In the last decade, MBA presidents continued to work on a number
of projects and causes that had long concerned the organization and
the legal profession, including substantive court management
reform, professional civility, championing judicial independence
and the proper funding of the courts through difficult financial
Longtime efforts like the passage of decades-in-the-making Uniform
Probate Code were finally met with success, while newer efforts
like David W. White's (2007-08) sentencing reform were undertaken.
White also introduced the MBA's first green effort, a
profession-wide challenge for lawyers to improve their
environmental practices with the MBA Eco-Challenge, which
concentrated on reducing practitioners' use of electricity and
Presidents also oversaw the emergence and evolution of online
efforts at the MBA. From posting print publications like
Lawyers Journal and the Massachusetts Law Review
online to the creation of the weekly electronic newsletter,
e-Journal. And as the decade drew to a close, the MBA
embraced the emergence of social networking sites such as Facebook,
LinkedIn and Twitter.
Also, after two decades of diversification of MBA leadership, the
MBA still had room for two more firsts: the election of its first
openly gay president with Mark D Mason (2006-07), who was later
appointed a district court judge; and Valerie A. Yarashus (2009-10)
passed the gavel to Denise Squillante (2010-11), the first time
women had served consecutive terms. In addition to ushering in a
new decade, Squillante also saw the close of the MBA's first
century by presiding over its centennial celebration during her
Centennial Timeline, 2000s
2001: In response to the 9/11 tragedy, the MBA
establishes a Victims' Relief Fund; hosts a Dial-A-Lawyer event for
victims' families and friends; develops a pro bono
initiative to assist victims' families with legal matters and works
with U.S. Sen. Edward Kennedy's office to coordinate and
participate in an event to help families with legal, financial,
health and other needs.
2002: After the SJC accepted direct appellate
review in Goodridge v. Dept. of Public Health, the MBA
files an amicus brief arguing that excluding same-sex
couples from marriage violates equal protection under the
2003: The MBA works tirelessly to obtain adequate
funding for Massachusetts courts, which were crippled with a near
$60 million deficit in fiscal years 2002 and 2003. On March 18, it
holds a lobby day for court and CPCS-assigned private counsel
2004: The MBA reiterates its support for
increased pay for bar advocates.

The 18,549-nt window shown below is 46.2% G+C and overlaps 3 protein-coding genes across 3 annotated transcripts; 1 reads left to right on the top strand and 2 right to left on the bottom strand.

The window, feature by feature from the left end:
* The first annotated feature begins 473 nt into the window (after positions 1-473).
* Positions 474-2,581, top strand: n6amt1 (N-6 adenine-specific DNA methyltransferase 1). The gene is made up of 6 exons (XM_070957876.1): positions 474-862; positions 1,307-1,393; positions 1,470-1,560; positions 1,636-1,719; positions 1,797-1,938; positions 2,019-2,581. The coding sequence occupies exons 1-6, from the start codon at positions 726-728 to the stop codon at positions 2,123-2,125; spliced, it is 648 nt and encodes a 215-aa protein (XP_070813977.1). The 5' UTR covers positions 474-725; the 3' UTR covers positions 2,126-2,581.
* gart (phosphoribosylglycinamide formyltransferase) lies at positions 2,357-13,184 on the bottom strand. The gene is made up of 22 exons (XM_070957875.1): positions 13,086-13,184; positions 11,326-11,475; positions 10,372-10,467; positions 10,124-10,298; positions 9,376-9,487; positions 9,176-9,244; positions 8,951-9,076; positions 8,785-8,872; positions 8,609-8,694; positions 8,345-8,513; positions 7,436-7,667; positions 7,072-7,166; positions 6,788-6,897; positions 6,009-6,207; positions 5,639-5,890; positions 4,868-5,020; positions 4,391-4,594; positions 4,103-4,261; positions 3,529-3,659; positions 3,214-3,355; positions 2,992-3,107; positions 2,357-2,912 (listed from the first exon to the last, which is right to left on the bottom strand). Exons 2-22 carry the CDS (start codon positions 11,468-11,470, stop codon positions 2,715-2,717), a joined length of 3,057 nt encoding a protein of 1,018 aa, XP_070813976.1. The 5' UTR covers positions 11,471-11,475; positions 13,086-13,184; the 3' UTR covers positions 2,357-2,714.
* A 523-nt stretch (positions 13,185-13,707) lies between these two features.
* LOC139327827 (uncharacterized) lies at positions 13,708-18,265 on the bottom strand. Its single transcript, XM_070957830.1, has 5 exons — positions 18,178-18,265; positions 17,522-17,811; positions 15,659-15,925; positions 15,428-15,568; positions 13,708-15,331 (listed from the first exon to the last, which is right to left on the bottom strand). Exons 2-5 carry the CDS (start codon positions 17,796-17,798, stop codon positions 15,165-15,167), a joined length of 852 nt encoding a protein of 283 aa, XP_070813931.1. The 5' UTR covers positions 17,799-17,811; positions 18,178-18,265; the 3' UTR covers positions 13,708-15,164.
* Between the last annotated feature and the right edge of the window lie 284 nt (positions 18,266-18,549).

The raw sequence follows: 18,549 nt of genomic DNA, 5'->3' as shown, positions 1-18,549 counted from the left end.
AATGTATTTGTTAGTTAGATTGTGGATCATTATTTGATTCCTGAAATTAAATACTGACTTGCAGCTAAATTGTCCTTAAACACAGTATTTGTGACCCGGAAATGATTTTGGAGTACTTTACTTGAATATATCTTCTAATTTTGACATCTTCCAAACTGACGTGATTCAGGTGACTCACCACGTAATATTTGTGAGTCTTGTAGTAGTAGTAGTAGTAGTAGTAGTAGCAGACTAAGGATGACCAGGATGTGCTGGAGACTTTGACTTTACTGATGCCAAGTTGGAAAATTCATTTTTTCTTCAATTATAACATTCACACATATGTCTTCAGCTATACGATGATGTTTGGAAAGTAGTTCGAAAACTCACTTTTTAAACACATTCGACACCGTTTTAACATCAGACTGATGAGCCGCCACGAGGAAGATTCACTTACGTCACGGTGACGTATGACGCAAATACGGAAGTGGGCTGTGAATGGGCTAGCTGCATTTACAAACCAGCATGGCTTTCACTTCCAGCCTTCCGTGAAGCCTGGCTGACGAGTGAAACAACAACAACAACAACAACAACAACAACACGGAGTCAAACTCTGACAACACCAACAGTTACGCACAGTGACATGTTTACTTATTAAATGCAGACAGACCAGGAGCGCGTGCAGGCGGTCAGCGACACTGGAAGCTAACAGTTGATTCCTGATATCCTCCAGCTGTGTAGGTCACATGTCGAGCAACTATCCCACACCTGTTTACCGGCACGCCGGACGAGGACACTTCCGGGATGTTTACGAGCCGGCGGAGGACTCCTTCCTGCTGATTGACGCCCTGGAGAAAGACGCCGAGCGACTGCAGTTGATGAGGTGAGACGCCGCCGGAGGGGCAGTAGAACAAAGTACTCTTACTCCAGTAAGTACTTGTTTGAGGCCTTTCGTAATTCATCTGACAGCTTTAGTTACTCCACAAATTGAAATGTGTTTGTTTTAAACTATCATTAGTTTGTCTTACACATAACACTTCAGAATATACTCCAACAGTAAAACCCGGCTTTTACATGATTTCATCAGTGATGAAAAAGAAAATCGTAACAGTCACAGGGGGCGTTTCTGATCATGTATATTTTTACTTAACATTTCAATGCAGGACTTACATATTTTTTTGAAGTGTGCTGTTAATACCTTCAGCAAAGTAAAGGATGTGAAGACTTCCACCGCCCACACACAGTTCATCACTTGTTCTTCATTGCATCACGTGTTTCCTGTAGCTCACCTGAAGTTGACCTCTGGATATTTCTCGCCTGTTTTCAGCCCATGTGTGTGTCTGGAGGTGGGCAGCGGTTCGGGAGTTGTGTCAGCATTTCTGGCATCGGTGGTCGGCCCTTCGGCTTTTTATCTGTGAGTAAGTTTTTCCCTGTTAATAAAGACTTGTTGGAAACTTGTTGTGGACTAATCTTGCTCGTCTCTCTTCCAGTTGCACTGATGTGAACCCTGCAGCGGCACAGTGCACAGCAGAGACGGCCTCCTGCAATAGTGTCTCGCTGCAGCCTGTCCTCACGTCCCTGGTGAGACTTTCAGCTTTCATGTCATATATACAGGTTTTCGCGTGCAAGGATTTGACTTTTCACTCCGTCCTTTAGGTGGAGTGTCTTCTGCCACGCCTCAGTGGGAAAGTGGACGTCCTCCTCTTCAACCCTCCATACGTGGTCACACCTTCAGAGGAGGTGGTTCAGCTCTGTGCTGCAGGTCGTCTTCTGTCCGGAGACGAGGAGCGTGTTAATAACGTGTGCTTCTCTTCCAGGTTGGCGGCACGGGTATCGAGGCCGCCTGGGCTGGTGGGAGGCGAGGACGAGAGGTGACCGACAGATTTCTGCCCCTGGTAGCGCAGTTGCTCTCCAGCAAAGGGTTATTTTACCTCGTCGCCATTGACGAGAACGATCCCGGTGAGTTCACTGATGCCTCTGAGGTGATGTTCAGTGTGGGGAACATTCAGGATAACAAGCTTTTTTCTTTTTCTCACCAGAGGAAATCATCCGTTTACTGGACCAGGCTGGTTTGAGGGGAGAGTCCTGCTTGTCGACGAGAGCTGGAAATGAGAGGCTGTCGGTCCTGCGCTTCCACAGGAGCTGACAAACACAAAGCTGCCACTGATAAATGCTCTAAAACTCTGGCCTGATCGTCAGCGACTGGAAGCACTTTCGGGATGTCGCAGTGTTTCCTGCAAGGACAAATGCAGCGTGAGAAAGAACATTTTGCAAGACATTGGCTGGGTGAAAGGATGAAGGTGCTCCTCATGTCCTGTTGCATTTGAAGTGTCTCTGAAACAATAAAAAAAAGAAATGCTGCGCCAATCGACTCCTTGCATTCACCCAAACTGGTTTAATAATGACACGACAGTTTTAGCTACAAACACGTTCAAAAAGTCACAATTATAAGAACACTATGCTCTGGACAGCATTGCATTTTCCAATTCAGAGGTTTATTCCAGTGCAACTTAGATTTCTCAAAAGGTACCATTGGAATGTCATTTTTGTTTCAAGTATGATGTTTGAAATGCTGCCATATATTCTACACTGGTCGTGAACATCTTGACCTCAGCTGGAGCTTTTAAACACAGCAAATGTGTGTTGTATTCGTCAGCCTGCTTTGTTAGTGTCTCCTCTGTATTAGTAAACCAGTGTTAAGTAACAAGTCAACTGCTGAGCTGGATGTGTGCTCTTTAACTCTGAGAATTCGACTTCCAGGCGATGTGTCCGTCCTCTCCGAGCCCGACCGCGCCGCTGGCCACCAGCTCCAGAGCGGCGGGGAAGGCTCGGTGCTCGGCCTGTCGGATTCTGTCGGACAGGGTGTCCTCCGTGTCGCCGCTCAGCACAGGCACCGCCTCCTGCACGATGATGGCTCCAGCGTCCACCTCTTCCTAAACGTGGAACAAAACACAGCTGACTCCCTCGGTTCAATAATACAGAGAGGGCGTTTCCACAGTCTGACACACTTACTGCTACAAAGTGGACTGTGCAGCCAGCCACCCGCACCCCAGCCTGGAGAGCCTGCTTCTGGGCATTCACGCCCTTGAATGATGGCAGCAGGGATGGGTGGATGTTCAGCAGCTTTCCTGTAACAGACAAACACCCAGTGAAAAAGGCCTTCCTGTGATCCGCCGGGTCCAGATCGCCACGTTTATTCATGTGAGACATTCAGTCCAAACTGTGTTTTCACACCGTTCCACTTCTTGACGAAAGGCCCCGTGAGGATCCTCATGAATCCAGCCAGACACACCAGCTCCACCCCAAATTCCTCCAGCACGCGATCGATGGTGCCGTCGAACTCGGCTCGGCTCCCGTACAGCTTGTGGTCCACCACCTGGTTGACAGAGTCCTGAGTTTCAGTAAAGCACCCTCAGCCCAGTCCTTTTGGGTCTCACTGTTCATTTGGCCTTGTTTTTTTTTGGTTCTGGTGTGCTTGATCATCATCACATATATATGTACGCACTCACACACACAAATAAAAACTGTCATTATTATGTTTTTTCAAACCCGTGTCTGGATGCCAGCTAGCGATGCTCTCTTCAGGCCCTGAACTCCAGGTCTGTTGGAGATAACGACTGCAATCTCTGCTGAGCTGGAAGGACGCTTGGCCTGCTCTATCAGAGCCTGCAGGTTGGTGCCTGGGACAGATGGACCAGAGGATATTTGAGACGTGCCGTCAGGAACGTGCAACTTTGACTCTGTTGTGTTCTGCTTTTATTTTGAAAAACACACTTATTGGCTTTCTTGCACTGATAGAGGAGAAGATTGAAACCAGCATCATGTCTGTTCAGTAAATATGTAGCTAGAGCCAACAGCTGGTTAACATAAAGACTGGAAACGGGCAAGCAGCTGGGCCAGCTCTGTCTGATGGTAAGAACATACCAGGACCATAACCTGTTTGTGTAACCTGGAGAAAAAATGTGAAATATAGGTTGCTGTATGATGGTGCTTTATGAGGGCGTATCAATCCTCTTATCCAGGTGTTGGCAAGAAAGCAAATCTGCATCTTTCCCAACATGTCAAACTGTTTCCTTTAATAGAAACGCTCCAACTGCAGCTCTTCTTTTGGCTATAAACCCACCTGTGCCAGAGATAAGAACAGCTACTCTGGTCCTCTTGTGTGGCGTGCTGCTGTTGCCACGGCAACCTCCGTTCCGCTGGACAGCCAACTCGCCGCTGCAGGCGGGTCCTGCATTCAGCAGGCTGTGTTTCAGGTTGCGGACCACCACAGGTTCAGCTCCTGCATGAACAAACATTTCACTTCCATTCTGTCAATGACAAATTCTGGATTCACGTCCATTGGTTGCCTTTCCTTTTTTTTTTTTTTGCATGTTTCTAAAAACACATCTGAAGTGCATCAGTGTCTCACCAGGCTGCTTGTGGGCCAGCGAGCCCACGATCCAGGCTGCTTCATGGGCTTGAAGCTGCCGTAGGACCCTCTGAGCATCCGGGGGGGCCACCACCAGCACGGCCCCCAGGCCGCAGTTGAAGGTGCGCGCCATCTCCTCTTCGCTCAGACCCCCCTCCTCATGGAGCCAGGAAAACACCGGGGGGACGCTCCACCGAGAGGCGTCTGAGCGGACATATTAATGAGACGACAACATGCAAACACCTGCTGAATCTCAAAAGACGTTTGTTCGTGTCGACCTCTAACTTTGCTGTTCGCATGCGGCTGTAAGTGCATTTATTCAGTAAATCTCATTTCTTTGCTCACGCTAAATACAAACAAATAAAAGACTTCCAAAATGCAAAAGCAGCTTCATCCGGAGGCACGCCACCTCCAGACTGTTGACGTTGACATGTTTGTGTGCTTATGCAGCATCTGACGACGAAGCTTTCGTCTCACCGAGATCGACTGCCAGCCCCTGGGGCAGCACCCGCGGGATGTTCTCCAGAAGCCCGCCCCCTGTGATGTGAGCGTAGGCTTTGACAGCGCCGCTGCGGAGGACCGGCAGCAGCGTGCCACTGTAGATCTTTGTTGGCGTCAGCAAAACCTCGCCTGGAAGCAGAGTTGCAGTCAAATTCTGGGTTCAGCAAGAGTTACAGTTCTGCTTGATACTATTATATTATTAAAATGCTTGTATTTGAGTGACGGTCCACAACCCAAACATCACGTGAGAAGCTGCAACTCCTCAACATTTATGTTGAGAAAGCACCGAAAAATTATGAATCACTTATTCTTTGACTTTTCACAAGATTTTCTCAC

2004: The MBA's House of Delegates debates and
rejects the proposition that the country cannot be both safe and
free, passing the resolution contesting the U.S.A. Patriot Act and
related federal executive orders, and endorsing the
protection of civil rights and liberties.
2005: Gov. Mitt Romney proposes legislation to
reinstate the death penalty for the most "heinous" crimes. The MBA
maintains its position against the death penalty and cites the
catastrophic effect its implementation would have on the court
2006: The Young Lawyers Section is elevated to the Young
2006: The MBA issues "Report of Attorney
Financial Responsibility Disclosure Task Force" and "Debt
Collection/Small Claims Task Force Report."
2007: The MBA is honored with the American Bar
Association's Harrison Tweed Award for long-standing commitment to
funding and provision of quality legal services to the poor in
Massachusetts, in both criminal and civil matters.
2007: The MBA forms a Drug Policy Task
2007: The MBA launches its Lawyers Eco-Challenge
with the goal of lawyers and law firms reducing their ecological
2007: The MBA holds its first Legal Technology
Expo, highlighting the latest advancements to aid in law practice
2008: The Legislature enacts the MBA-sponsored
Uniform Probate Code after more than 20 years of discussion and
2009: The MBA issues the Drug Policy Task Force's
"The Failure of the War on Drugs" report.
2010: The MBA issues the "Crisis in Court Funding
Task Force" report, showcasing the devastating impact of the
economic downturn on everyday uses of the courts.
2010: Following years of advocacy by the MBA and
other groups, the Legislature passes a bill that reforms mandatory
sentencing laws and Criminal Offender Record Information.
2010: The MBA Governance Committee, led by Past
President Warren Fitzgerald, wins HOD approval to extensive bylaw
changes that further clarify Executive Management Board and House
of Delegate roles and create a chief operating officer position.
Longtime General Counsel Martin W. Healy is named the MBA's first
COO and chief legal counsel.
MBA Did You Know?
As early MBA responsibilities like grievance hearings were
delegated to organizations such as the Board of Bar Overseers, the
MBA turned its efforts toward improving the impact of the law on
The new MBA Legal Fee Arbitration Board allowed lawyers and
clients to resolve fee arguments without resorting to the courts or
to BBO grievance procedures.